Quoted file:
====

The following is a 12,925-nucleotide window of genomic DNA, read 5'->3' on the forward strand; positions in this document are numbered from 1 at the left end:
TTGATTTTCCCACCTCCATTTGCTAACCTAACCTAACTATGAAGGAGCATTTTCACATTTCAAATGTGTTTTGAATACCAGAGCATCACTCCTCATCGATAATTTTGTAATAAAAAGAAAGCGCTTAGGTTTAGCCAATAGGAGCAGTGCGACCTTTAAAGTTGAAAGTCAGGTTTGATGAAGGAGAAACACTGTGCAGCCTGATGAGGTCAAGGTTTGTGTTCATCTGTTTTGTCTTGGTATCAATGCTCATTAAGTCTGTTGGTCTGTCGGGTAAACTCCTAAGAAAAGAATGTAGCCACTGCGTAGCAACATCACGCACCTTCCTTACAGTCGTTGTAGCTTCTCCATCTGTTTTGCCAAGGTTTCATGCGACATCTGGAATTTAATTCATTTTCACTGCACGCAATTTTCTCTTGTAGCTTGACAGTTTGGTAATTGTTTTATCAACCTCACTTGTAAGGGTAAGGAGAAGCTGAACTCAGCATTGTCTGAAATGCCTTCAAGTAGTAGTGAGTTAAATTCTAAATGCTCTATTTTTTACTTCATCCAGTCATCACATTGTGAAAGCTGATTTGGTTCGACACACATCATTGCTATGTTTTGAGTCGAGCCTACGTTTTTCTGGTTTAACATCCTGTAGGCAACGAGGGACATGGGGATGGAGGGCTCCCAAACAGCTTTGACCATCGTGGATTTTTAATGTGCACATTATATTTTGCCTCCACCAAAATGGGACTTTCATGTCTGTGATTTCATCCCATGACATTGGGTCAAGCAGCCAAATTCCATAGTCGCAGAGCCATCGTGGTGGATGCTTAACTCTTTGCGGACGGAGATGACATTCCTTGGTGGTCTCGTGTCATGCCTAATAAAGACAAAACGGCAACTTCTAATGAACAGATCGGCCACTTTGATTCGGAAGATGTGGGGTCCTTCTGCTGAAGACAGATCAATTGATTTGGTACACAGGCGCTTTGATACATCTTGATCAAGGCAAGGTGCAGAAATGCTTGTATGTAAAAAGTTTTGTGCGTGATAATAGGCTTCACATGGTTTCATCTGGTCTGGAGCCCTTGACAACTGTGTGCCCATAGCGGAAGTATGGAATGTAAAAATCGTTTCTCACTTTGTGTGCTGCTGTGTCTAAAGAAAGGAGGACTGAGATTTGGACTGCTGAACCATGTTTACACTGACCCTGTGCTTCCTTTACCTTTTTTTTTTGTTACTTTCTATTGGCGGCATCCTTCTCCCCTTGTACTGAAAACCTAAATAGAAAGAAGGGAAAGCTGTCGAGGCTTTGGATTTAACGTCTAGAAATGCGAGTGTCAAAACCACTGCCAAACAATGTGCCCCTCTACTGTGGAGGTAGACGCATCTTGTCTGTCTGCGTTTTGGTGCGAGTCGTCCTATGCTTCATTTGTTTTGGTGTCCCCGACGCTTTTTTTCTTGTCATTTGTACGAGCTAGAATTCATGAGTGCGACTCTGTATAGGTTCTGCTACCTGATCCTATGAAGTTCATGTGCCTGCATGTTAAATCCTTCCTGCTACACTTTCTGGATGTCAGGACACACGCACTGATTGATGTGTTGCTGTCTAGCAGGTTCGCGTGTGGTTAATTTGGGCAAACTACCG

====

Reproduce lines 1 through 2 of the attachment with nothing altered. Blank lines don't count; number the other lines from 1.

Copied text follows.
The following is a 12,925-nucleotide window of genomic DNA, read 5'->3' on the forward strand; positions in this document are numbered from 1 at the left end:
TTGATTTTCCCACCTCCATTTGCTAACCTAACCTAACTATGAAGGAGCATTTTCACATTTCAAATGTGTTTTGAATACCAGAGCATCACTCCTCATCGATAATTTTGTAATAAAAAGAAAGCGCTTAGGTTTAGCCAATAGGAGCAGTGCGACCTTTAAAGTTGAAAGTCAGGTTTGATGAAGGAGAAACACTGTGCAGCCTGATGAGGTCAAGGTTTGTGTTCATCTGTTTTGTCTTGGTATCAATGCTCATTAAGTCTGTTGGTCTGTCGGGTAAACTCCTAAGAAAAGAATGTAGCCACTGCGTAGCAACATCACGCACCTTCCTTACAGTCGTTGTAGCTTCTCCATCTGTTTTGCCAAGGTTTCATGCGACATCTGGAATTTAATTCATTTTCACTGCACGCAATTTTCTCTTGTAGCTTGACAGTTTGGTAATTGTTTTATCAACCTCACTTGTAAGGGTAAGGAGAAGCTGAACTCAGCATTGTCTGAAATGCCTTCAAGTAGTAGTGAGTTAAATTCTAAATGCTCTATTTTTTACTTCATCCAGTCATCACATTGTGAAAGCTGATTTGGTTCGACACACATCATTGCTATGTTTTGAGTCGAGCCTACGTTTTTCTGGTTTAACATCCTGTAGGCAACGAGGGACATGGGGATGGAGGGCTCCCAAACAGCTTTGACCATCGTGGATTTTTAATGTGCACATTATATTTTGCCTCCACCAAAATGGGACTTTCATGTCTGTGATTTCATCCCATGACATTGGGTCAAGCAGCCAAATTCCATAGTCGCAGAGCCATCGTGGTGGATGCTTAACTCTTTGCGGACGGAGATGACATTCCTTGGTGGTCTCGTGTCATGCCTAATAAAGACAAAACGGCAACTTCTAATGAACAGATCGGCCACTTTGATTCGGAAGATGTGGGGTCCTTCTGCTGAAGACAGATCAATTGATTTGGTACACAGGCGCTTTGATACATCTTGATCAAGGCAAGGTGCAGAAATGCTTGTATGTAAAAAGTTTTGTGCGTGATAATAGGCTTCACATGGTTTCATCTGGTCTGGAGCCCTTGACAACTGTGTGCCCATAGCGGAAGTATGGAATGTAAAAATCGTTTCTCACTTTGTGTGCTGCTGTGTCTAAAGAAAGGAGGACTGAGATTTGGACTGCTGAACCATGTTTACACTGACCCTGTGCTTCCTTTACCTTTTTTTTTTGTTACTTTCTATTGGCGGCATCCTTCTCCCCTTGTACTGAAAACCTAAATAGAAAGAAGGGAAAGCTGTCGAGGCTTTGGATTTAACGTCTAGAAATGCGAGTGTCAAAACCACTGCCAAACAATGTGCCCCTCTACTGTGGAGGTAGACGCATCTTGTCTGTCTGCGTTTTGGTGCGAGTCGTCCTATGCTTCATTTGTTTTGGTGTCCCCGACGCTTTTTTTCTTGTCATTTGTACGAGCTAGAATTCATGAGTGCGACTCTGTATAGGTTCTGCTACCTGATCCTATGAAGTTCATGTGCCTGCATGTTAAATCCTTCCTGCTACACTTTCTGGATGTCAGGACACACGCACTGATTGATGTGTTGCTGTCTAGCAGGTTCGCGTGTGGTTAATTTGGGCAAACTACCG